Model & Strategy

School is where kids grow and learn—physically, academically, and emotionally. For many kids, it’s also the place where they eat as many as two out of three of their daily meals, and where they build relationships with food that will last a lifetime. Too often, systemic racism and classism impact both kids’ access to food and their opportunities to learn about it, though access to nourishing meals is a foundation for every child’s ability to learn. We can set kids up for greater success—at school and throughout their lives—by ensuring that schools provide them with nourishing meals, comprehensive food education, and culturally affirming experiences with food.

FoodCorps works in schools to get kids excited about eating fruits and veggies, support school nutrition staff in getting nourishing meals on the lunch tray, and create welcoming school environments for kids of all cultures and identities. Our hands-on, place-based education and culturally responsive teaching help to meet the needs of all learners, support kids’ social and emotional growth, and help teach academic concepts, too. By investing in nutritious school meals, hands-on food education, and affirming experiences with food, we can create a future in which every child, in every school, experiences the joy and power of food.


At a Glance
Founded: 2010
Co-Founder & CEO: Curt Ellis
Food & Agriculture
Location of work: Domestic, Northeast, West Coast, Midwest, Southwest, Southeast
New York, NY
Connecting kids to real food. Helping them grow up healthy.
Meet Curt Ellis

Curt Ellis began working with the five other founders of FoodCorps in 2009. With colleagues Debra Eschmeyer, Cecily Upton, Crissie McMullan, Jerusha Klemperer and Ian Cheney, Curt led an 18-month planning process that engaged more than 10,000 stakeholders in developing the FoodCorps model. Rather than being designed from the top down, their school food solution emerged from the grassroots up: a national organization that local voices shaped according to their needs.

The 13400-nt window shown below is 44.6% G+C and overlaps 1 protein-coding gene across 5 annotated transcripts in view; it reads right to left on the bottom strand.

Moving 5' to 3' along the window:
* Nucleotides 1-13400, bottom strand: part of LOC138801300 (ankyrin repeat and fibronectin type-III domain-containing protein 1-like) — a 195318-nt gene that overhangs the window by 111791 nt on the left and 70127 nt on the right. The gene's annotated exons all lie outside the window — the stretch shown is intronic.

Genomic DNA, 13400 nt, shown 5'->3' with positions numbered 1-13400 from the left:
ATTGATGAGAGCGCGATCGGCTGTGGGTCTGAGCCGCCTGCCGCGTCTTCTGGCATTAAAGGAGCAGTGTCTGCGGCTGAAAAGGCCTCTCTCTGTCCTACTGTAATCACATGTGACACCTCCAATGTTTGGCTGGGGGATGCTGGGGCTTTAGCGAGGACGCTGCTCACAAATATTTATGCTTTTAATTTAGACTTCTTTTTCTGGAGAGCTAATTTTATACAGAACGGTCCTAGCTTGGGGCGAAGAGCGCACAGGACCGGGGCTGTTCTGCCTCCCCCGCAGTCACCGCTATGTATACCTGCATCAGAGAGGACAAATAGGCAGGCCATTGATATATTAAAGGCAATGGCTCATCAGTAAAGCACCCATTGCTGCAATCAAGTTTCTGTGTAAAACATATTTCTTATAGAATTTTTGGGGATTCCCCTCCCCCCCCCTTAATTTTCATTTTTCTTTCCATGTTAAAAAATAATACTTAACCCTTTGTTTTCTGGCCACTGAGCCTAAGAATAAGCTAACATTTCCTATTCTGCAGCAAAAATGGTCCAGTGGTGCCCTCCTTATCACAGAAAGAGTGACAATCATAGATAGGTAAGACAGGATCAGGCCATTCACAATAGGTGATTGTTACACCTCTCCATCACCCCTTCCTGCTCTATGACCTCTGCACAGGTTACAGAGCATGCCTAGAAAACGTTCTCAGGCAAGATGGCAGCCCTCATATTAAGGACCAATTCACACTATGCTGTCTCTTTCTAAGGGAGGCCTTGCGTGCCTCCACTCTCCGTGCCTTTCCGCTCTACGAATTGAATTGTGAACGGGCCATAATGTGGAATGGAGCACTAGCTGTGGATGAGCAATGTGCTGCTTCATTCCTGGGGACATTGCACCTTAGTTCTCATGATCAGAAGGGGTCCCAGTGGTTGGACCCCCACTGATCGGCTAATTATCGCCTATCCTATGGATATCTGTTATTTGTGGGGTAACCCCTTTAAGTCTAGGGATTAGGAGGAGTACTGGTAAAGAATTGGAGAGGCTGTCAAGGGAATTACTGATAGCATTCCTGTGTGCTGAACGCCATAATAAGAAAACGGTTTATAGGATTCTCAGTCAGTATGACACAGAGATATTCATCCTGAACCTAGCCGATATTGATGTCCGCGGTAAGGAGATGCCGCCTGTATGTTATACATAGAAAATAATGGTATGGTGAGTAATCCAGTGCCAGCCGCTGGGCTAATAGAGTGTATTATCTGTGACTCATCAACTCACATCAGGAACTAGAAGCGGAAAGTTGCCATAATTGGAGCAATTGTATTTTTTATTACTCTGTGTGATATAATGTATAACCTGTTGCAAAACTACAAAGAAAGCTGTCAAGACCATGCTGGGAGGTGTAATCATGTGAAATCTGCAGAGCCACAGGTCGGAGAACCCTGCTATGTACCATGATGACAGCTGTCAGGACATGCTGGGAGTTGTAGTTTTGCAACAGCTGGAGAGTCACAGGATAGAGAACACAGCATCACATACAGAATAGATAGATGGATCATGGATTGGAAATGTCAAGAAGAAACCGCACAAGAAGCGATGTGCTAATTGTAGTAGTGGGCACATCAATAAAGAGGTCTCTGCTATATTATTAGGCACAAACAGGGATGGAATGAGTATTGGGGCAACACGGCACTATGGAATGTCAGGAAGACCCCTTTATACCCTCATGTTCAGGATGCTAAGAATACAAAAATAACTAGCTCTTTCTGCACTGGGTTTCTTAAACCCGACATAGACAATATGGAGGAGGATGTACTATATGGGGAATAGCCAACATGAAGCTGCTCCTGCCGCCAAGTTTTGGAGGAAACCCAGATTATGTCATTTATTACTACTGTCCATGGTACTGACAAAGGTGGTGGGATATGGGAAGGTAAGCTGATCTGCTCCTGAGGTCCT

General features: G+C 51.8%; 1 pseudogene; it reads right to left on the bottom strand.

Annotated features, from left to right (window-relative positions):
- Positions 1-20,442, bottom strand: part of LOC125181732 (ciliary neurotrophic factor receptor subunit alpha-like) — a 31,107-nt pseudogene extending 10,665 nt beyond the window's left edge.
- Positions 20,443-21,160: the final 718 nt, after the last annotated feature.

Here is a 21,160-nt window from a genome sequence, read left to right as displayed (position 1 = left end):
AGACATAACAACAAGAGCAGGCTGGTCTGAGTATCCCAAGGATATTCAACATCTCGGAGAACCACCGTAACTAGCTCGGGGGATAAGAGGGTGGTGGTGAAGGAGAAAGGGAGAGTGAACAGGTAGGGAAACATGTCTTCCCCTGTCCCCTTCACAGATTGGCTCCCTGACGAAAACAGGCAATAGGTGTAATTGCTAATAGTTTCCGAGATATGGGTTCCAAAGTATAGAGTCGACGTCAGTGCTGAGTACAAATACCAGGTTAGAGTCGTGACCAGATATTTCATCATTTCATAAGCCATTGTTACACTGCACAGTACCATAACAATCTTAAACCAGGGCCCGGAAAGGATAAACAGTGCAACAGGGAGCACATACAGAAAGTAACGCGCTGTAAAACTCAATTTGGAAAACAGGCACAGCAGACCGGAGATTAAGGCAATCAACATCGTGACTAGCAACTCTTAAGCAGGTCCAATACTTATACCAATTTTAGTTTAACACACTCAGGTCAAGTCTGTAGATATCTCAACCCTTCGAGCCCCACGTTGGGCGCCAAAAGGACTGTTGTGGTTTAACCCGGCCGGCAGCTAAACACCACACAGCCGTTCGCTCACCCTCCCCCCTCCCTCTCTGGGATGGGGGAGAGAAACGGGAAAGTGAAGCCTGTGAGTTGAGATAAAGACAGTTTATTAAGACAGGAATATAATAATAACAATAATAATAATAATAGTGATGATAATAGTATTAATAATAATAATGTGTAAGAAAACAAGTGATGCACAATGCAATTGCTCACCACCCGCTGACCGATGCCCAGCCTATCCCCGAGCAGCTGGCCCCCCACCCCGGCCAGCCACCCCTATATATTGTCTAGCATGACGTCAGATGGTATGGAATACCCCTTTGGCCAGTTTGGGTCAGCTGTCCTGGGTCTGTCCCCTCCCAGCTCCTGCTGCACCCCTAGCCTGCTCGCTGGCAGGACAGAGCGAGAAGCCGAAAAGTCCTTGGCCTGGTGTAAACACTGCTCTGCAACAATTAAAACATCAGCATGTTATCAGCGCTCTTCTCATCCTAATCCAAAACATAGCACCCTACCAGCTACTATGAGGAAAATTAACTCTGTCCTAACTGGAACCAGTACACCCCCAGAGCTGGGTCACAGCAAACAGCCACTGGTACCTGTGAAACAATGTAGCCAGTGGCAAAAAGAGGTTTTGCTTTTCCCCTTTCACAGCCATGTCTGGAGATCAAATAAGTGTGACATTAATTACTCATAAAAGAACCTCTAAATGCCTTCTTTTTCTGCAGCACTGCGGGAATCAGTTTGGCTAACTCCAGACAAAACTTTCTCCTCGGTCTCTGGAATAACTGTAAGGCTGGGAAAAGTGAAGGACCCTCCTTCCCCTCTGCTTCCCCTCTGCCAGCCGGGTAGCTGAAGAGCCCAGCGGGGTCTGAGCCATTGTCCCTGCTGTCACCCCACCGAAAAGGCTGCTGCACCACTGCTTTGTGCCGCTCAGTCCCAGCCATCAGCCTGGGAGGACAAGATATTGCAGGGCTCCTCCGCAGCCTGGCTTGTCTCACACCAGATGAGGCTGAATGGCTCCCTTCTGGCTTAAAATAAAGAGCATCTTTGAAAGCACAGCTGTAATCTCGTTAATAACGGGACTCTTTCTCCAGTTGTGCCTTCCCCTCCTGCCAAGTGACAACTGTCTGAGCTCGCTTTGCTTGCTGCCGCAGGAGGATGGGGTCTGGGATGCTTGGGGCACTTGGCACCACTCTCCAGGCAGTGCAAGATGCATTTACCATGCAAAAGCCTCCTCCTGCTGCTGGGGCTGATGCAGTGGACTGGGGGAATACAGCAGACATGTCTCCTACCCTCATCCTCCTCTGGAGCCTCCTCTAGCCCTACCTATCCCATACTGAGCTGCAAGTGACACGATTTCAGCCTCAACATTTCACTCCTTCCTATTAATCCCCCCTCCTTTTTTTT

Curt’s passion for food and agriculture is rooted in his childhood in Oregon. He developed his interest at The Mountain School and Yale and then moved to Iowa to investigate the role of subsidized commodities in the American obesity epidemic. The film he co-created there, King Corn, won a George Foster Peabody Award, helped bring national press attention to the Farm Bill, and reached an audience of millions in theatres and on PBS. Curt also produced The Greening of Southie (Sundance Channel, 2008) and used his Food and Community Fellowship to launch the mobile school garden project, Truck Farm, and direct the sequel to King Corn, Big River (Discovery, 2010).


In the last school year, FoodCorps’ 228 corps members reached 167,893 children, led 42,990 hands-on lessons and 3,260 taste tests, tended 529 school gardens, and activated thousands of community volunteers in support of healthy school food environments.

External evaluation by Columbia University showed that students who get more of FoodCorps’ hands-on learning eat triple the fruits and vegetables compared with peers in low-implementation schools.

Three in four FoodCorps’ alumni are pursuing careers of impact that advance FoodCorps’ goal of nurturing a nation of healthy children—such as education, school foodservice, and policy and advocacy; upward of one in three alumni are hired each year by a FoodCorps school or partner after service, often in jobs created for them.